The Canadian federal government introduced new mortgage rules in the fall of 2016 to combat rapidly increasing home prices – but have they driven up condo prices instead?
In October 2016, Canada’s Department of Finance introduced a significant change to the mortgage qualifying requirements for buyers with less than a 20% down payment (known as a ‘high ratio mortgage’). Under the new rules, banks would have to calculate the maximum mortgage payment a home buyer could afford based on a new stress test rate which was based on the bank’s posted rate which was typically 2% higher than the discount rate that most buyers actually receive.
For example, buyers in September 2016 were being approved for a mortgage based on an interest rate of roughly 3% and two months later their pre-approvals were based on an interest rate of 5%. This effectively slashed a home buyers budget by roughly 20% because it reduced the mortgage amount they qualified for by that much.
One of the intended goals of this policy was to help cool down the rapid increase in house prices, in particular in cities like Toronto and Vancouver but when we look at the data for Toronto, it actually had the opposite effect for the one house type that was still within reach of most first-time buyers – condominium apartments.
In January 2012, the average price for a condominium apartment was $321,475 and by the time the Department of Finance introduced this new mortgage stress test prices had climbed to $429,407 in October 2016. A 34% increase in just under five years.
Since then, the average price for a condo climbed to $559,343 in April 2018, a 30% increase in just a year and a half since the stress test was introduced.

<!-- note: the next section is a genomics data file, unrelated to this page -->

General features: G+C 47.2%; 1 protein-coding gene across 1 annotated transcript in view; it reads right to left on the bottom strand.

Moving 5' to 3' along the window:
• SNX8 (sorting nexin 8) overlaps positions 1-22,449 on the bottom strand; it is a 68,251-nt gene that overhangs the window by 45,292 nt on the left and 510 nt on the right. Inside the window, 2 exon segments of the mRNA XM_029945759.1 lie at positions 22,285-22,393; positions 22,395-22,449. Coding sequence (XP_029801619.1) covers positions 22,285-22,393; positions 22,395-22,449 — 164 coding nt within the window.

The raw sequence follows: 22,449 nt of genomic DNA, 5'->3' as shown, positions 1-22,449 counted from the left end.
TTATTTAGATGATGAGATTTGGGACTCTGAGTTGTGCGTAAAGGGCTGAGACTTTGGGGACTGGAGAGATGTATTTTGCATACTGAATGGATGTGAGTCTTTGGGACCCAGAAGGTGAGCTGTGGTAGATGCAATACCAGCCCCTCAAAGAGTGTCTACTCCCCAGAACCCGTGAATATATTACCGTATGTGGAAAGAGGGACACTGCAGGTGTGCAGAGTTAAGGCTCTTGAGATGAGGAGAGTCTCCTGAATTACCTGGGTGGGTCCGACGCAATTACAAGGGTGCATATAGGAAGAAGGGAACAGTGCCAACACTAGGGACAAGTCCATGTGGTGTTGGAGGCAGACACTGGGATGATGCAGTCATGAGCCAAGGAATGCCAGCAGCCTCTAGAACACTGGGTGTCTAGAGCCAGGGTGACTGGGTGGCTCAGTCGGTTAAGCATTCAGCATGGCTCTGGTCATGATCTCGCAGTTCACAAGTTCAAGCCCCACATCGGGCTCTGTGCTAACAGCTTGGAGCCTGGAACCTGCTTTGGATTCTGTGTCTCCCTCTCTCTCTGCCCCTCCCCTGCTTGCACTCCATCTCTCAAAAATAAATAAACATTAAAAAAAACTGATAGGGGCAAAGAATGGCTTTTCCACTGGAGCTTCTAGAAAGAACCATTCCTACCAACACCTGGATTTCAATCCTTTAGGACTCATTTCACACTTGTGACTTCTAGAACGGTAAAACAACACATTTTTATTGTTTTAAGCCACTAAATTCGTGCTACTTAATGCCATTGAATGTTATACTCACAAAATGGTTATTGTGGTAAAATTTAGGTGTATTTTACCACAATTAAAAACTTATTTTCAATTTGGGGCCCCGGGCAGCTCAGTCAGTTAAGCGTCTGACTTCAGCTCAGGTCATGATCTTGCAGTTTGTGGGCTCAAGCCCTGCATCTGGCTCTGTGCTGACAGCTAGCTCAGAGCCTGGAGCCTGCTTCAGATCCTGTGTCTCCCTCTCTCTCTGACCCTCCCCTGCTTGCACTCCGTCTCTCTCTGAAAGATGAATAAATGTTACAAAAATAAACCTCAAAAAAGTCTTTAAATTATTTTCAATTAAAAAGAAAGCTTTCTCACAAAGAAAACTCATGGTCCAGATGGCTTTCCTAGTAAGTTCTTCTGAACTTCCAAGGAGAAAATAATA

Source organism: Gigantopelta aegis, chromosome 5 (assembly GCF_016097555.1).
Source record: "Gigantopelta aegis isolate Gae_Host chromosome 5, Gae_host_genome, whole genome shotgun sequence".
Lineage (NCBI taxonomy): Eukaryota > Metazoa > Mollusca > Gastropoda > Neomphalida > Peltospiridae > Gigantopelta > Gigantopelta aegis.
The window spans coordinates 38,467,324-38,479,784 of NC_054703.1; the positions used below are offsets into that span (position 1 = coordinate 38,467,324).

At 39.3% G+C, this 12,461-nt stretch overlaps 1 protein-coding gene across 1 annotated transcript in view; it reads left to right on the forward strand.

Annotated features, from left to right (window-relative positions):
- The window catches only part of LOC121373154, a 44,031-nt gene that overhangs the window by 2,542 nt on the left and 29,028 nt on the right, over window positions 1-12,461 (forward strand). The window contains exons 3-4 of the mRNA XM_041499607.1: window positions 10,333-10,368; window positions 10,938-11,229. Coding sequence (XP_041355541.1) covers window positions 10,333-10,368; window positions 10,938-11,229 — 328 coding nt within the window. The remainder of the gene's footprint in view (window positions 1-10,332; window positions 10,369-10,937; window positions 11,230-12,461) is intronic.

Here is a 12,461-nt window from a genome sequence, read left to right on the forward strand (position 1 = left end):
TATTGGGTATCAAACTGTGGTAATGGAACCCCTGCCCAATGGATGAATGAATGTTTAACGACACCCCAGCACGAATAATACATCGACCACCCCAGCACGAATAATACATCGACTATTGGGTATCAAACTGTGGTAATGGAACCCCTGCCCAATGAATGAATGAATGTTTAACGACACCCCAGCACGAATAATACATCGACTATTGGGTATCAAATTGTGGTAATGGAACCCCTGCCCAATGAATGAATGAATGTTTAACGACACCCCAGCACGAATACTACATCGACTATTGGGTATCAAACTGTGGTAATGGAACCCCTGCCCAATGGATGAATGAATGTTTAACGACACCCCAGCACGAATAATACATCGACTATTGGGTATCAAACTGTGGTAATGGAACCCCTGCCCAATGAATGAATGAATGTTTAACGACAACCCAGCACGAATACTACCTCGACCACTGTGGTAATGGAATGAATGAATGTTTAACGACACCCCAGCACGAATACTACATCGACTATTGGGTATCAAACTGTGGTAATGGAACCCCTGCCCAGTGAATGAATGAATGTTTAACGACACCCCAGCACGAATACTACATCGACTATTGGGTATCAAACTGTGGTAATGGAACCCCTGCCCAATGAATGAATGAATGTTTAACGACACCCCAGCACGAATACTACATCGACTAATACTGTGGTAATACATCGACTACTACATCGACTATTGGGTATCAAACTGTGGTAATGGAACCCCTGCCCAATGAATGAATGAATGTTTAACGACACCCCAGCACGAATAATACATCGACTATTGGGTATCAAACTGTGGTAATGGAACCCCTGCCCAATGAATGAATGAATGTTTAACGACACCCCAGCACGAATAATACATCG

Rather than dampen demand and help cool prices the mortgage stress tests actually inflated demand in the condominium market and caused bubble like appreciation because the stress test pushed many first-time buyer’s budgets down making condominiums the only affordable option for them.
Some might argue that this is demonstrates why governments should not meddle with the housing market and should just let the market correct itself. But I disagree.
The problem wasn’t that the government tried to cool the housing market, it’s that they tried to do too much, too late and likely targeted the wrong group of people.
Despite what finance ministers say publicly, the truth is that they are all addicted to the positive side effects that accrue when consumers take on more and more mortgage debt. Mortgage debt fuels the entire economy. It fuels new housing construction, it drives home renovations and it drives consumer spending as people feel comfortable spending more than they make when they could just add their spending to their Home Equity Lines of Credit (HELOC) at minuscule interest rates.
The economic highs that come from rising mortgage debt make it hard for finance ministers to do the responsible thing and take action early to cool the debt binge. Instead, they wait till it’s too late, when the debt levels are so out of control that they need to take very drastic measures to cool things down – like increasing the qualifying rate for mortgages by 200 basis points (2%) overnight.
Dramatic policy changes are going to have dramatic effects on the housing market. It’s unfortunate that the federal government’s stress tests have made condo prices less affordable and more vulnerable than before.